AGRO-MECHANISMS KEY TO SMALL-SCALE FARMER’S DEVELOPMENT

Agriculture is one of the sectors that has continued to transform societies around the world from underdeveloped to developed by providing them with much needed nutrition, employment, and increased economic growth.

Despite this, small-scale farmers face a lot of challenges in executing their daily duties due to lack of knowledge and most importantly, lack of Agro-Mechanisms which can reduce human labour.

Zambia has continued to value farming and this can be seen by the government’s efforts in trying to empower small-scale farmers around the country through various developmental programs such as Farmers Input Support Program (FISP) and Citizen’s Economic Empowerment Commission (CEEC).

All these programmes are aimed at helping small-scales farmers who contribute over 80% of the food requirements in Zambia.

Food productivity among these farmers is too low to enable them produce enough food to attain food security for their families, and surplus for sales, mainly because farmers lack appropriate tools for farming as well as machinery.

Nevertheless, a 35-year-old metal fabricator of Lusaka’s Kalingalinga Township has a big dream for farmers. He understands the importance of farming and the role it plays in national development.

Musa Chingoma Moyo, an entrepreneur, and small-scale farmer, who is also a former student of Lusaka Vocation and Training College, has been using his metal fabrication skills to develop simple machines that help out small-scale farmers in carrying out their farming activities.

Mr. Moyo is passionate about making farmers more productive around the country and states that machinery is key the to improving productivity and efficiency.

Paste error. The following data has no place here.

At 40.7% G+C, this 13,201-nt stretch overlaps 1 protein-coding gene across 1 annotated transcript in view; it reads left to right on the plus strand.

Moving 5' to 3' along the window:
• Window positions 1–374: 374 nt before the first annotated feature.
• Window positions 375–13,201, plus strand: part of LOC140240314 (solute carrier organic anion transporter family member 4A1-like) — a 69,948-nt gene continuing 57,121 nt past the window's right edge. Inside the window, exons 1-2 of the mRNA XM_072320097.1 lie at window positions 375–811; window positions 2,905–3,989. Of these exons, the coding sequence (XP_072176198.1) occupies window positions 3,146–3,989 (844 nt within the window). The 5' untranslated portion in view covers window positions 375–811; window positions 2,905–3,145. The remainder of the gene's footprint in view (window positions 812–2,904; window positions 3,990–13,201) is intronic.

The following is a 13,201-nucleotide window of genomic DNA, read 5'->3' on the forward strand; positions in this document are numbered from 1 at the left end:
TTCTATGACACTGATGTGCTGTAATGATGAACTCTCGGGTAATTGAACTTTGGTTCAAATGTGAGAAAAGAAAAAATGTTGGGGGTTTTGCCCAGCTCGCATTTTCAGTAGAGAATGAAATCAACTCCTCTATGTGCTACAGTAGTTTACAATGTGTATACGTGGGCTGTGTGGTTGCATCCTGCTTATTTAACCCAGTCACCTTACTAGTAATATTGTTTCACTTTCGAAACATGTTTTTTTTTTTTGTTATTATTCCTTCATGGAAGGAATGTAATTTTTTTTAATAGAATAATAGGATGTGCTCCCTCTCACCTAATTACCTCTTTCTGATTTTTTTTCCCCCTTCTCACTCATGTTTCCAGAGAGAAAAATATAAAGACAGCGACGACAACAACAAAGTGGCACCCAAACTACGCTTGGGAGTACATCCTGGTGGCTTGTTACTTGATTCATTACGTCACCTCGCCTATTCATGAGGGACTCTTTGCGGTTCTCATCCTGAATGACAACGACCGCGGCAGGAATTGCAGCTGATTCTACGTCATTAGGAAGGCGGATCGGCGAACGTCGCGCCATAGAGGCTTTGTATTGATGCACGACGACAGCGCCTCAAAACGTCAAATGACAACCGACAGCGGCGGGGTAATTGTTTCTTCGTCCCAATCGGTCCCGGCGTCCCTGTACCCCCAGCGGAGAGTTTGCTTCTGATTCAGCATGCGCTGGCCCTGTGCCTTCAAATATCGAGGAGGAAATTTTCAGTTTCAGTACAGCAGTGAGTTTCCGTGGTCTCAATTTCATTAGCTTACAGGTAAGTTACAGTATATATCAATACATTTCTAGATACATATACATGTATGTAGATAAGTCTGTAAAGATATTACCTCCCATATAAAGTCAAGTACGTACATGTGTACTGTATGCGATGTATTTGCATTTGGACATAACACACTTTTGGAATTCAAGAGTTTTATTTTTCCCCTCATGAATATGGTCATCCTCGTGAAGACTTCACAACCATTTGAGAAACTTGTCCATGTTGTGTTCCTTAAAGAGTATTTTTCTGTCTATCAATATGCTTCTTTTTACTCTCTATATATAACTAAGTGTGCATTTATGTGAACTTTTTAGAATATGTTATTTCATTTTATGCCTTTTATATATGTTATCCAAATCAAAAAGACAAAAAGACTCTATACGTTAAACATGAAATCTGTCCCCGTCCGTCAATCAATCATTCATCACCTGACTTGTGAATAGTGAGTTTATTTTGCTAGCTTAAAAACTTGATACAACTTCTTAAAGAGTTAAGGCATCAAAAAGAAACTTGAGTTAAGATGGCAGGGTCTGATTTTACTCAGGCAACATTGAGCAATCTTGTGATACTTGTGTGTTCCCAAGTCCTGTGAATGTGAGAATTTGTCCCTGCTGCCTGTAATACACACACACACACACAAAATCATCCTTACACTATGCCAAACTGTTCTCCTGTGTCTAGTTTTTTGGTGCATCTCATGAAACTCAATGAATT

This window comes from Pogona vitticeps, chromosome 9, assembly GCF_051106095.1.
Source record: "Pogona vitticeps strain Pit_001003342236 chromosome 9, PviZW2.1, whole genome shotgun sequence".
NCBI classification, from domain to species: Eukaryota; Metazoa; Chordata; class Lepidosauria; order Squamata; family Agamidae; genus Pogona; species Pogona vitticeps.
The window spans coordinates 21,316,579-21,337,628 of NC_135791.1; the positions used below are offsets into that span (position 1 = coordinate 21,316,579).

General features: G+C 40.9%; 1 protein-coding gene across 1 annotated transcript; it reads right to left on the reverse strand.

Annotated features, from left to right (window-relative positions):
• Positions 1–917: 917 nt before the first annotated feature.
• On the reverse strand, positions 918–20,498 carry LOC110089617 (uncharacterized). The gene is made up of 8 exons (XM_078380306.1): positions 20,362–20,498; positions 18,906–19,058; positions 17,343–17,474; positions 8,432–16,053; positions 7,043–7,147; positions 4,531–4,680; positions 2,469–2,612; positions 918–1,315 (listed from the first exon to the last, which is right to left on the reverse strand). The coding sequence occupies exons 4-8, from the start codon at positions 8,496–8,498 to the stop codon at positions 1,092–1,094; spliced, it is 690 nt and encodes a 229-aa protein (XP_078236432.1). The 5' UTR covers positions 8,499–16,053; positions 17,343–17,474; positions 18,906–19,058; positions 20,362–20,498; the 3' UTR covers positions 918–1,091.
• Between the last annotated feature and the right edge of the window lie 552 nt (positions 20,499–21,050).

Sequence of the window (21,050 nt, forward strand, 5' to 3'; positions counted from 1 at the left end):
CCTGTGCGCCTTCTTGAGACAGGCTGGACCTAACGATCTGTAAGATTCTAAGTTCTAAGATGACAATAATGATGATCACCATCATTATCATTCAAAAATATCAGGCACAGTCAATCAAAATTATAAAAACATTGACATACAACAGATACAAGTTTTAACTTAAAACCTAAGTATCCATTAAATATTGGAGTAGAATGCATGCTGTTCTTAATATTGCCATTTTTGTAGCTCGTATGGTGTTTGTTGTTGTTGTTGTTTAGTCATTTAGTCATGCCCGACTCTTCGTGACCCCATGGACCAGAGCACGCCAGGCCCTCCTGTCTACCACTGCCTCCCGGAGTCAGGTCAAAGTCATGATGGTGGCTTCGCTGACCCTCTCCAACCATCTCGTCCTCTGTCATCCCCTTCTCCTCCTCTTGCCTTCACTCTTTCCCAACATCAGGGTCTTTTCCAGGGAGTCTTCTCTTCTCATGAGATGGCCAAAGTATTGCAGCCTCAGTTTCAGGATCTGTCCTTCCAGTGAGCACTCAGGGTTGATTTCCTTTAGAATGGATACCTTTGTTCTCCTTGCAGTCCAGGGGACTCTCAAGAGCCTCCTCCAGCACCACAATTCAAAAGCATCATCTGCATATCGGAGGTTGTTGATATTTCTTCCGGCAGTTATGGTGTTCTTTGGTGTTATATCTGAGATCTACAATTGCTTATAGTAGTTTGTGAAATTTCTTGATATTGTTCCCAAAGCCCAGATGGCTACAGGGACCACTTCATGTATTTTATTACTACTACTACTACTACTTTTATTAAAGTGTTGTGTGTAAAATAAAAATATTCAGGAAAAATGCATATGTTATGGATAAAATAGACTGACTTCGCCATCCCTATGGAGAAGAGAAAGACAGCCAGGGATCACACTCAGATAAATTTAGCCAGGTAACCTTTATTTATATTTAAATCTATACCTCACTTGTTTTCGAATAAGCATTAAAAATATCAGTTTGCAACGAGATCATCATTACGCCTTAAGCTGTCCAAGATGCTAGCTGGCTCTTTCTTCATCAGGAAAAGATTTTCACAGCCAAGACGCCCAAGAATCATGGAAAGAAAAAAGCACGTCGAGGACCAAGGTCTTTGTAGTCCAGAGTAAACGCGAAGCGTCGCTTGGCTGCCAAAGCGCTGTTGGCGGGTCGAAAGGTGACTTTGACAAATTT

He first discovered a “Non-fuel Bicycle Drive-Chain Hammer Mill” which he developed at his back-yard at home in 2014, to help people who cannot afford to purchase fuel injection hammer mills.

Mr. Moyo said the “Non-Fuel Bicycle Drive-Chain Hammer Mill” has performed beyond his expectations with current over 80 pieces already sold countrywide since 2014.

He also said that National Technology Business Centre (NTBC) pumped in over K100, 000 in 2015 to help in financing the project and putting the machine on the Zambian market.

“ZTBC was the first organisation to approach me and they assisted with a K120, 000 in 2015. The financial support helped me to produce a few machines which I have been selling at K5000,” said Mr. Moyo.

And this time around, Mr. Moyo has once again developed another non fuel bicycle drive-chain machine called “Groundnut Extraction Machine” or a Groundnut Sheller/Threshing Machine, which will target groundnut growers and is aimed at targeting small-scale groundnut farmers.

Mr. Moyo has called on stakeholders to come on board to help him expand his work and start mass production of the two machine models.

He said that machines are expensive to develop, and they also attract high electricity bill especially in urban areas.

“The first machine has been received warmly on the market but I still do not have the much needed revenue and capacity to expand the project.

“I need people or companies who can partner with me so that we can expand and make the machines available in all the district around the country,”  added Mr.Moyo.

He also urged young entrepreneurs around the country not to keep their talents under the bed but to explore them.

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